On Monday, May 23rd, Dan Rutherford, the Treasurer of Illinois, began a crusade against the incurrence of more debt. Specifically, he announced that the State of Illinois is on the verge of financial disaster and, in a concise report, he disclosed certain important fiscal facts about Illinois.
The imminent end of the Fed's quantitative easing as well as news that Standard & Poor’s had downgraded the outlook for Italy's ratings to negative were behind the stock selloff in Europe in morning trade, analysts told CNBC.com Monday.
Discussing the snapping up of Lehman Brother's distressed debt, with Kyle Bass, Hayman Capital Partners.
Lenny Dykstra, an outfielder for the New York Mets and Philadelphia Phillies known by the nickname "Nails," has been indicted for bankruptcy fraud and embezzlement from the bankruptcy estate.
Last Friday’s New York Times ran an article featuring my hometown, Croton-on-Hudson, New York. Croton-on-Hudson is located in Westchester, County and filled with hardworking men and women who were attracted to the town due to its vibrant community, good neighbors and strong school system.
While states are not too big to fail, they are too big to save - at least if the federal government is asked to do the saving.
Blockbuster announced Friday that an auction process for the company's sale has been approved by the U.S. Bankruptcy Court for the Southern District of New York.
Vallejo, a city about 25 miles north of San Francisco, offers a sneak preview of what could be the latest version of economic disaster. The New York Times reports.
One thing is clear from the debate over whether a bankruptcy law should be enacted for states—bankruptcy as a concept and a process is misunderstood.
The first time Illinois tried to bail out its teetering pension fund by borrowing billions of dollars, it ended in disaster. Nevertheless, the state is trying again. The New York Times reports.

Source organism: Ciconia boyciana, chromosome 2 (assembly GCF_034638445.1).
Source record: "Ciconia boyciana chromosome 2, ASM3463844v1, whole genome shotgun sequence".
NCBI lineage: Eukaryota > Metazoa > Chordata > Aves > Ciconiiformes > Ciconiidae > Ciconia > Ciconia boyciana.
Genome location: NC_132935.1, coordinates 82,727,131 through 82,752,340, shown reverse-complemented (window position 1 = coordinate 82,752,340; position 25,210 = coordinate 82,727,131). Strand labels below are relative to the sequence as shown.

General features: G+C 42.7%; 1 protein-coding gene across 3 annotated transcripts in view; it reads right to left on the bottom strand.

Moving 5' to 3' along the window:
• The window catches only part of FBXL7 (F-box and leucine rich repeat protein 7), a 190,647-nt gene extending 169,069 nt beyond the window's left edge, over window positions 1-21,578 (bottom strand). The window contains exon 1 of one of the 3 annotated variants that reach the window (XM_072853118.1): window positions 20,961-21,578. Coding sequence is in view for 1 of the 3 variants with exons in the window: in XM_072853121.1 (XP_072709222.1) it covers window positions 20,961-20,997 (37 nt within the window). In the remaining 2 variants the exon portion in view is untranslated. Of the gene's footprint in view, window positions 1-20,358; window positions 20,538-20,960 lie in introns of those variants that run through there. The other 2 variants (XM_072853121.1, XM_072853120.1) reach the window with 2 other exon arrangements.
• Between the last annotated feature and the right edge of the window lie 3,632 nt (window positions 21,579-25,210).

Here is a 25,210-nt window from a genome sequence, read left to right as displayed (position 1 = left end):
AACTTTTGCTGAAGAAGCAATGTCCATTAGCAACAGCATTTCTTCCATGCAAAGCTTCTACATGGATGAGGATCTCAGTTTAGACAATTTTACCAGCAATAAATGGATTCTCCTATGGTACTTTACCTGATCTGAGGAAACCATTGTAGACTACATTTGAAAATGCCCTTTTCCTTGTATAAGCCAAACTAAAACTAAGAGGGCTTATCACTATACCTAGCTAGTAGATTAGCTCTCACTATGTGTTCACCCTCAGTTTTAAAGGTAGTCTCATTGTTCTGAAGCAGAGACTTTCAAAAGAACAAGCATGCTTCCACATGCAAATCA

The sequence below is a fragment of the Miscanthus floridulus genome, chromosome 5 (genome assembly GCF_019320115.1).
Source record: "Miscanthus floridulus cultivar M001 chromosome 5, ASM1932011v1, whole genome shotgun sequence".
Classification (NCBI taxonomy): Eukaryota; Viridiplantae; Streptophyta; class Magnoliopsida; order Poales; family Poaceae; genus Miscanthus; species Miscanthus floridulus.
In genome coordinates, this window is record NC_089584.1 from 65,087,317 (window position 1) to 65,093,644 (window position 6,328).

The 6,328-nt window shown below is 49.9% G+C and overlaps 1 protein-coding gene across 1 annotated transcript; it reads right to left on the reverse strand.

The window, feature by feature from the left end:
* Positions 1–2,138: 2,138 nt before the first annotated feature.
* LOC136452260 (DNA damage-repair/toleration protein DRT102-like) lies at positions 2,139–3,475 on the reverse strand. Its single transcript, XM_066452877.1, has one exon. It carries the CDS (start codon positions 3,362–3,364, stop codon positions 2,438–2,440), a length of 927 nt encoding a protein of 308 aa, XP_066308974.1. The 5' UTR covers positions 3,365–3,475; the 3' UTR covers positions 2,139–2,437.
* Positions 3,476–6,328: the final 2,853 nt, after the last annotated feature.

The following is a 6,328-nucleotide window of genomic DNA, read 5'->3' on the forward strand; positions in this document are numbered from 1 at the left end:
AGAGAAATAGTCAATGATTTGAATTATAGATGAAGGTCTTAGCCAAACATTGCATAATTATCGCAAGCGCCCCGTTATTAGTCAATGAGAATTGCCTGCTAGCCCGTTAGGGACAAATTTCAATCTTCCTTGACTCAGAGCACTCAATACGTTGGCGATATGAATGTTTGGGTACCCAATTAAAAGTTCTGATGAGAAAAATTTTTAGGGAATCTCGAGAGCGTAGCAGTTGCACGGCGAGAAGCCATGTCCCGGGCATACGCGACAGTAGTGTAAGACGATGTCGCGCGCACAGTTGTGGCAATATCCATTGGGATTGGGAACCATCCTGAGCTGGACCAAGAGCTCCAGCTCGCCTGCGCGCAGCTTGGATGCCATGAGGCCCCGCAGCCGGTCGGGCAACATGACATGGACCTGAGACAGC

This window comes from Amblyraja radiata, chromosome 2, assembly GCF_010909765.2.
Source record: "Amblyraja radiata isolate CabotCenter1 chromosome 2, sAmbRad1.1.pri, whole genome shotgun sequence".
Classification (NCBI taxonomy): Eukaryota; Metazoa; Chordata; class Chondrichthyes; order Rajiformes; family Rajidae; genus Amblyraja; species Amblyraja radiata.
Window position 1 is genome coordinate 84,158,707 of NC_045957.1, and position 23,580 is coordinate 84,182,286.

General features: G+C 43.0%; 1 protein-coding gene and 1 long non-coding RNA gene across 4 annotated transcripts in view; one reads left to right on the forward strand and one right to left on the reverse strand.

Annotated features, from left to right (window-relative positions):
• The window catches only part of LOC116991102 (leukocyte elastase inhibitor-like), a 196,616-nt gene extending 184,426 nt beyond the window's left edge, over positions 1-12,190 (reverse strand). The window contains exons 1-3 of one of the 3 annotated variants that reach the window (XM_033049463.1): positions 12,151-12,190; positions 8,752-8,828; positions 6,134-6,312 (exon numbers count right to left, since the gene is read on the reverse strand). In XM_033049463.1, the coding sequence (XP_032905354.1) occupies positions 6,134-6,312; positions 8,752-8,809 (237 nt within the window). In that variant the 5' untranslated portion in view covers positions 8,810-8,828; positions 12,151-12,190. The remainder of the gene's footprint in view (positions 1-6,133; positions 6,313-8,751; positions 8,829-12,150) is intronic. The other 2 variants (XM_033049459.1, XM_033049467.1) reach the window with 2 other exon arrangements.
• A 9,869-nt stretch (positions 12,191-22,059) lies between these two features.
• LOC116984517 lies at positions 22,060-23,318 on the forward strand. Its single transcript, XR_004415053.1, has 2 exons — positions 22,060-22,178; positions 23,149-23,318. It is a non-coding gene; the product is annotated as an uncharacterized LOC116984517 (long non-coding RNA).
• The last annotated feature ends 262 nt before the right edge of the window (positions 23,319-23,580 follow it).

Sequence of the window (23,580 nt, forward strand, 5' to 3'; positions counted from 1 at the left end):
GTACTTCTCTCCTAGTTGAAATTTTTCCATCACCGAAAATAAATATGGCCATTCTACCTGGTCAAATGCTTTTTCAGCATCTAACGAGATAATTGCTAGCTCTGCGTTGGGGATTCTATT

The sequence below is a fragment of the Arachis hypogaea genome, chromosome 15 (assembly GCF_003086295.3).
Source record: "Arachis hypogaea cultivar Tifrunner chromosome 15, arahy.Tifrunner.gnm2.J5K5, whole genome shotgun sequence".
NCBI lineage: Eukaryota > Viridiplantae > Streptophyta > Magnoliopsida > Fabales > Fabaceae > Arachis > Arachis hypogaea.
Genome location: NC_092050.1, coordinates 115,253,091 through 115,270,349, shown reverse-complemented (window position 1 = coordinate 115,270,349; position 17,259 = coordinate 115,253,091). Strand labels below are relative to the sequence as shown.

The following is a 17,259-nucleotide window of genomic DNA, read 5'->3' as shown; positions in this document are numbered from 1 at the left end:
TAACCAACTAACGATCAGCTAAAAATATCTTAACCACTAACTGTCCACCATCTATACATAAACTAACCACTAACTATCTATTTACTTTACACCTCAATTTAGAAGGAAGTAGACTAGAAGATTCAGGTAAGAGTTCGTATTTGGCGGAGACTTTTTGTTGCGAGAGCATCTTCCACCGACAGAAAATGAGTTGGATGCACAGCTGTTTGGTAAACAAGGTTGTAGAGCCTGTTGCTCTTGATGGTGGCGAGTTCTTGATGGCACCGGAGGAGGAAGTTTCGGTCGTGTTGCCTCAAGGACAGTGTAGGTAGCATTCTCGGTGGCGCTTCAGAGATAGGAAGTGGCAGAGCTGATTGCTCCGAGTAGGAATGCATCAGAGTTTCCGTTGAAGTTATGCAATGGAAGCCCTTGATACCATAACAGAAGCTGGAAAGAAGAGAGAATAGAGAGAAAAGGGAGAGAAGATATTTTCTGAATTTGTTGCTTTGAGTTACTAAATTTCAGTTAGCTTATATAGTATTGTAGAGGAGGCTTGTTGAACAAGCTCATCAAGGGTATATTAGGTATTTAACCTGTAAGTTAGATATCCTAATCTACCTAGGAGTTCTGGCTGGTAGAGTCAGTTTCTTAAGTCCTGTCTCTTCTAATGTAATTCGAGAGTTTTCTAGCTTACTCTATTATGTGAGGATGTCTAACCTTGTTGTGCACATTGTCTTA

State pension funds, facing a potential multitrillion-dollar shortfall, find themselves in the center of a four-way battle: Employees and retirees expect to be paid their promised benefits; the pension systems have clear obligations but may not have the resources to pay them; politicians are looking for ways to resolve the underfunding and balance the burden among retirees and workers; and state taxpayers, challenged to provide for their own retirements, resent the additional tax load.
US lawmakers have expressed opposition to the idea of allowing US states to seek bankruptcy protection to alleviate pension underfunding and other debt burdens. The FT reports.
Imagine getting a bill for $1 trillion, or $3 trillion, with a due date in the next 30 years. This is a situation faced by all 50 states, whose pension funds are underfunded by $1 to $3 trillion, depending on whose estimates you believe.
While some experts see this as an opportunity, skeptics says it's a new financial crisis in the making and that muni bonds should be avoided. Tell us what you think.
Blockbuster is preparing to sell itself after failing to secure more cash from creditors to exit bankruptcy protection, according to a report that appeared in The Wall Street Journal Thursday.
As states and local governments continue to struggle with fiscal issues, they will be required to begin making better disclosure of their unfunded pension liabilities. This is good news that the depth of the fiscal problems can be analyzed and the investing public will have full disclosure on which to make prudent and informed investment decisions.
As Illinois battles with the country’s second-largest budget deficit—some $13 billion—its treasurer, Dan Rutherford, told CNBC Tuesday that bankruptcy, an idea being floated to close budget gaps, would disrupt the bond market and break trust with vendors who do business with the state.
Collectively, states have budget deficits of more than $130 billion, unfunded pension and healthcare plans of more than $1 trillion and billions of dollars of unpaid bills to public schools and universities, hospitals and social welfare programs...States are in crisis and floundering to find a solution.
Changing federal bankruptcy law to allow individual states to file is an idea that appears to be gathering momentum—and opposition.
Sometimes even the most recognizable companies should be banned from the market.